The Scottish Catholic Education Commission is insisting that the Scottish Government proposals for marriage equality will make it impossible for teachers in Catholic schools to teach about marriage in line with Catholic marriage doctrines, and it opposes any church or faith in Scotland being allowed to offer lesbian and gay weddings if they want to.
This follows the English and Welsh Catholic Education Service (CES) being put under investigation by officials of Michael Gove, the Education Secretary, for political campaigning against marriage equality because the CES asked schools to persuade pupils to sign a political petition on marriage.
The Scottish Catholic Education Commission has used the Scottish Herald to trumpet its views opposing the marriage equality plans of the Scottish government, a few days before Michael Russell, the Scottish Education Secretary, speaks at the annual conference of the Catholic Headteachers’ Association of Scotland.
Churches can Choose to Celebrate Marriages
The Scottish Government’s consultation asks whether the law should allow churches to hold lesbian and gay weddings if the Church wants to. Currently, lesbian and gay couples can form a civil partnership, but in Scotland the ceremony cannot be held in a church or other religious premises. [The law is different in England and Wales, where Civil Partnerships can now be held in Churches that choose to offer to host these].
The Catholic Church and the Church of Scotland are reported in the Scottish Herald to oppose holding lesbian and gay weddings in any Churches or faith premises.
So where’s the problem for Catholic Churches?
The Scottish government’s proposals say they have no intention of compelling any church or minister to hold lesbian and gay weddings at all. The Scottish consultation makes this very clear:
Religious bodies and religious celebrants
3.23 The Government does not consider that religious bodies should be obliged to solemnise same sex marriage against their will. The points and discussion here are very similar to the issues in relation to the registration of civil partnerships. They are repeated here for clarity and also because some consultees may have different views on issues in relation to marriage when compared with civil partnerships.
3.24 The Government recognises that many religious bodies consider marriage to be a unique bond between a man and a woman. The Government recognises, therefore, that some religious bodies would have strong objections to solemnising same sex marriage. As a result, we consider that religious bodies should not be required to solemnise same sex marriage.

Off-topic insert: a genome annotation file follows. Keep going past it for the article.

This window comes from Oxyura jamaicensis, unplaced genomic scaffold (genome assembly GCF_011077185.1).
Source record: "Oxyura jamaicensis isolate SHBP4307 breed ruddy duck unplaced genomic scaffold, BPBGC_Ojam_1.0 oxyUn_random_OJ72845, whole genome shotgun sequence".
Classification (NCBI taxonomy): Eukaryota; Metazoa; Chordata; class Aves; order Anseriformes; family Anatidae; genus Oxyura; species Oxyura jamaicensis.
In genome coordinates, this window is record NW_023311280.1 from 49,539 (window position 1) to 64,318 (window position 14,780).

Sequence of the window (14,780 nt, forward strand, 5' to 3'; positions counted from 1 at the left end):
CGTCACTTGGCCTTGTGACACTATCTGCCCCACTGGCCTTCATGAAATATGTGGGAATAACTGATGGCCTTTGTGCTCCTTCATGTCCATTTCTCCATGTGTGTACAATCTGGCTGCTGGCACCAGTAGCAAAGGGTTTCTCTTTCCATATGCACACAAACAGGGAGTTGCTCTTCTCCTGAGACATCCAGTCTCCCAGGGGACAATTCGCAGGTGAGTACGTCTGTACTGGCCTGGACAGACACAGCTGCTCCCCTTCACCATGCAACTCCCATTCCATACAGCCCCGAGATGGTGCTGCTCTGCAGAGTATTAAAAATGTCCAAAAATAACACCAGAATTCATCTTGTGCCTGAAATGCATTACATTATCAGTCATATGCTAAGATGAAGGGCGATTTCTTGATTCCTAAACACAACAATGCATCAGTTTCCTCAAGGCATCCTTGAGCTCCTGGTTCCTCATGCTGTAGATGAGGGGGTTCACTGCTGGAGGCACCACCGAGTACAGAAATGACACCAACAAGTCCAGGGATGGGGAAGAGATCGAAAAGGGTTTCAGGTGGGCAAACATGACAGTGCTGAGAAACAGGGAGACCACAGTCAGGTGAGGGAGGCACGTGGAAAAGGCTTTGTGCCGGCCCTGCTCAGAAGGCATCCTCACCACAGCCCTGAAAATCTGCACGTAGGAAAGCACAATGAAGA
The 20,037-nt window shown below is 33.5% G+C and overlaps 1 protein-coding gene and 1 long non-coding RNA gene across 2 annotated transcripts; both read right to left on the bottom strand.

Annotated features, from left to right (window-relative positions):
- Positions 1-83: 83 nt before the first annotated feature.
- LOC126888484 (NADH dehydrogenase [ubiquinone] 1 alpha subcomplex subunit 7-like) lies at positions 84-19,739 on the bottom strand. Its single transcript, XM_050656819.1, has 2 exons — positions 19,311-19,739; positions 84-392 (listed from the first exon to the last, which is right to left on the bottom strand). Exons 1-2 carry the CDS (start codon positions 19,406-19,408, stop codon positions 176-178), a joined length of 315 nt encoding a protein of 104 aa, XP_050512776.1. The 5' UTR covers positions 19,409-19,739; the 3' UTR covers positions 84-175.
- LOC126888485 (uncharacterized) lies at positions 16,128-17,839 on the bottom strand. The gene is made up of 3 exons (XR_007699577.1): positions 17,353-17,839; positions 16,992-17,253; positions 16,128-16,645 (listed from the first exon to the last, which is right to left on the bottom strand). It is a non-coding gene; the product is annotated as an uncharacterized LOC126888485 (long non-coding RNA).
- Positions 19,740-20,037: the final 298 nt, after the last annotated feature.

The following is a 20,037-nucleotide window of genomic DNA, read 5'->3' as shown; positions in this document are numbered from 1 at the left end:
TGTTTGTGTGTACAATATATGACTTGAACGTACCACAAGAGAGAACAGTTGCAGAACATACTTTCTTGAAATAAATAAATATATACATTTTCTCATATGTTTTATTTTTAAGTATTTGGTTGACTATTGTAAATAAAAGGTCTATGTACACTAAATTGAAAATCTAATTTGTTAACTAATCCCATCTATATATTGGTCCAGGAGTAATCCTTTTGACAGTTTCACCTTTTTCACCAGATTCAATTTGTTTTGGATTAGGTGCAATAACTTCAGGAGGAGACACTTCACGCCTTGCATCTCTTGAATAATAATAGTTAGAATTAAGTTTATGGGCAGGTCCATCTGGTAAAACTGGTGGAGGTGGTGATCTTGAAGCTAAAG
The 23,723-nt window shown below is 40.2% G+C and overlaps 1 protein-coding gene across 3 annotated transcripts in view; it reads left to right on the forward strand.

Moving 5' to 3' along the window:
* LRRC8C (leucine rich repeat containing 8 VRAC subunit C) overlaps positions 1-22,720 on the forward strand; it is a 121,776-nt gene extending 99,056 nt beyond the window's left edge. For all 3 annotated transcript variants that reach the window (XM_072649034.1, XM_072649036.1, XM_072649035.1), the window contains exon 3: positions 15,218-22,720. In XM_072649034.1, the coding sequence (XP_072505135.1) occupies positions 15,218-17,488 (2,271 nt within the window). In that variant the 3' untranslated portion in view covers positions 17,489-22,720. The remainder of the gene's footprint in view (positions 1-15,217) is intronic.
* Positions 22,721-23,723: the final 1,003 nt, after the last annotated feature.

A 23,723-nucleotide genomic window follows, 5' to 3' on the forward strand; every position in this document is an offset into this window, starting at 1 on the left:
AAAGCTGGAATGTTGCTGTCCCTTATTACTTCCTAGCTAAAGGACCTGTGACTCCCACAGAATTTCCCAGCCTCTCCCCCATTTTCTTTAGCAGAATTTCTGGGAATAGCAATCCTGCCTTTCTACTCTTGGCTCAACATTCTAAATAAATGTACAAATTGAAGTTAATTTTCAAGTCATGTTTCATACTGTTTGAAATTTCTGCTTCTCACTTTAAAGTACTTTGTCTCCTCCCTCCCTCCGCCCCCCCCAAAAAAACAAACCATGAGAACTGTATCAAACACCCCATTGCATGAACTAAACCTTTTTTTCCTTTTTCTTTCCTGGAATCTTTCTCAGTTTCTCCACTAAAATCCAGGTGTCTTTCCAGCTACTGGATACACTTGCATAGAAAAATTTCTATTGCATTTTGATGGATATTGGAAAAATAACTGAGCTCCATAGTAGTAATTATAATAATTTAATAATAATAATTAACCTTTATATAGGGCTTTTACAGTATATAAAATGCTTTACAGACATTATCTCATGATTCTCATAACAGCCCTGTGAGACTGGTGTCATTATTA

Do you agree that religious bodies should not be required to solemnise same sex marriage?
Religions could choose to celebrate lesbian and gay weddings (this is for Scotland only)
The consultation suggests that if a religion does want to offer lesbian and gay marriages, it should be allowed to do so.
3.20 The detail of the proposals for Scotland could be along the following lines:
- civil same sex marriage could be solemnised by a district or assistant registrar appointed by the Registrar General in the same way as an opposite sex civil marriage;
- civil same sex marriage could take place in a registration office or at an approved place, in the same way as an opposite sex civil marriage;
- religious marriage between two people of the same sex could take place so long as the religious body and the religious celebrant were content to solemnise same sex marriage;
- religious marriage between two people of the same sex could take place in religious premises so long as the religious body responsible for the premises is content;
- religious marriage between two people of the same sex could take place at any place agreed between the celebrant and the couple, in line with the arrangements for religious marriage between two people of the opposite sex.
This would all be completely optional, but it will allow Quakers, Reform Jews, Unitarians and others who have said they would like to celebrate lesbian and gay weddings, to do this. This would have no effect on Catholic Churches or Priests saying no.
Catholic Veto over all Faiths
But the Catholic Church says they shouldn’t be allowed to, even if they want to host lesbian and gay weddings. Whose Church is it, when it doesn’t belong to the Catholic Church? Would Catholic Churches like it if Scottish Presbyterians could tell the Catholic Church what it can or cannot do in its own Churches? That would be intolerable, so why should the Catholic Church try to grab a veto on what Reform Synagogues, Quaker Meeting Houses, and Unitarian Chapels (among others) can do in their own religious buildings?